With olive oil being touted as an antidote to ageing, it’s little wonder it has suddenly become incredibly popular as a salad dressing and a cooking ingredient. The great rush to meet this increased demand has led to expanded production in Mediterranean countries, which is now threatening local ecology and causing large-scale soil erosion. Buying organic, ethical cooking oils helps to prevent these problems – and ensures that the product is free from GM ingredients.
Trouble in Spain
An important advantage of most olive oil is that it is almost certain to be GM free, but the food and development organisation Sustain reports that overintensification of olive oil production in Spain has resulted in erosion and other agronomic and environmental problems, causing irreversible damage in over 40 per cent of Andalucia. The new methods of production have also involved increasing the use of herbicides, pesticides and fungicides. Sustain recommends that people choose organic olive oil wherever possible.
Purity at a cost
Most of the UK’s oilseed rape is grown as a winter crop, which Sustain argues has had a detrimental effect on Britain’s environment, causing biodiversity to suffer and bird populations to decline. Winter crops have also at times provided an excuse for mass shooting of wood pigeons.
60-second green guide
- Buy glass bottles instead of plastic ones
- There is little risk of active GM materials being present in any oil
- For the lowest risk of GM ‘contamination’, use olive oil
- Most vegetable oils are equally good for you
Although British farmers are not likely to be introducing GM crops just yet, the whole issue remains important for cooking oils. Worryingly for people concerned about GM issues, vegetable oil produced from GM plants does not have to be labelled as GM. This is because the processing is thought to eliminate any proteins or DNA that might otherwise be present. Ethical shoppers should be aware that maize oil, soya oil and canola (rapeseed) oils may be processed from GM plants, especially if they originate from North America, whose international trade in grains is based on a commodity flow system where no distinction is made between GM and non-GM crops.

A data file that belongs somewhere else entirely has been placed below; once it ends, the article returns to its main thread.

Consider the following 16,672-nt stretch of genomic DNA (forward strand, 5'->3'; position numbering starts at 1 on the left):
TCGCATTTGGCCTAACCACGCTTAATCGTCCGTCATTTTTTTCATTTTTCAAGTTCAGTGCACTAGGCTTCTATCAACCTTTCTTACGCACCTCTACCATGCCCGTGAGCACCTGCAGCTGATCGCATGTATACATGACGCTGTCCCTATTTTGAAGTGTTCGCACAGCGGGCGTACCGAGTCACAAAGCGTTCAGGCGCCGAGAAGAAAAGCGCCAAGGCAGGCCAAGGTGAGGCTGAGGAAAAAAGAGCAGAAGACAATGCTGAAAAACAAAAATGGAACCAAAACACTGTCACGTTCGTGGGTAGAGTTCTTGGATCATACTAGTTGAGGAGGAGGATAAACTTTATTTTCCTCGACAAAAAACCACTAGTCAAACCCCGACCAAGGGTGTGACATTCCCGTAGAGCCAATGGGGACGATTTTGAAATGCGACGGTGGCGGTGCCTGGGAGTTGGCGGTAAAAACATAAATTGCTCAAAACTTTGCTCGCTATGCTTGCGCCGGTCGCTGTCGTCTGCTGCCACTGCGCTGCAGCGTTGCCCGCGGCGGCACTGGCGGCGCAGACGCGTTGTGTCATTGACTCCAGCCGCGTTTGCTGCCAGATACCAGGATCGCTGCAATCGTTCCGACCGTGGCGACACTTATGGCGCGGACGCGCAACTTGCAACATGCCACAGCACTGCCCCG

In 2004, new rules for GM labelling came into force in all EU Member States which means that products such as flour, oils and glucose syrups have to be labelled as GM if they are from a GM source.
Most supermarkets refuse to say which companies produce their own-brand cooking oils. Pressure from people may change this policy eventually, but until we can be certain of the identity of the ownbrand suppliers, the brand will continue to be rated with the supermarket. Unlike other companies, supermarkets are rated according to their stocking policies. A recent positive development, however, is that supermarkets are beginning to produce their own brand organic olive oils.
The multinationals Unilever and Mitsubishi own most of the recognised olive oil brands. Neither of these companies boast particularly respectable ethical records. Both have received criticism for their animal rights and welfare policies, as well as for using GM in some of their products. Mitsubishi is involved in nuclear and armament activities and Unilever have had a number of labour complaints levelled against them. Suma and Meridian received the highest Ethical Rankings in our research. There is yet to be a major brand which practices fair trade.
More expensive oils are likely to come in glass bottles, which are easy to recycle. Products in the lower price range are almost always packaged in plastic bottles, some of which may be made from PVC (which is identifiable by a ‘3’ inside a recycling symbol on the base of the bottle). Plastic recycling in the UK is still very poorly developed, with about 95 per cent of waste being landfilled or incinerated.
Ethical Cooking Oil Rankings Detailed Table
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We have created ethical rankings for the following brands, based on the activities of the company group (see above tables): Suma, Meridian, Filippo Beriot, Olivio, Flora, Pura, Princes, Mazola, Crisp & Dry
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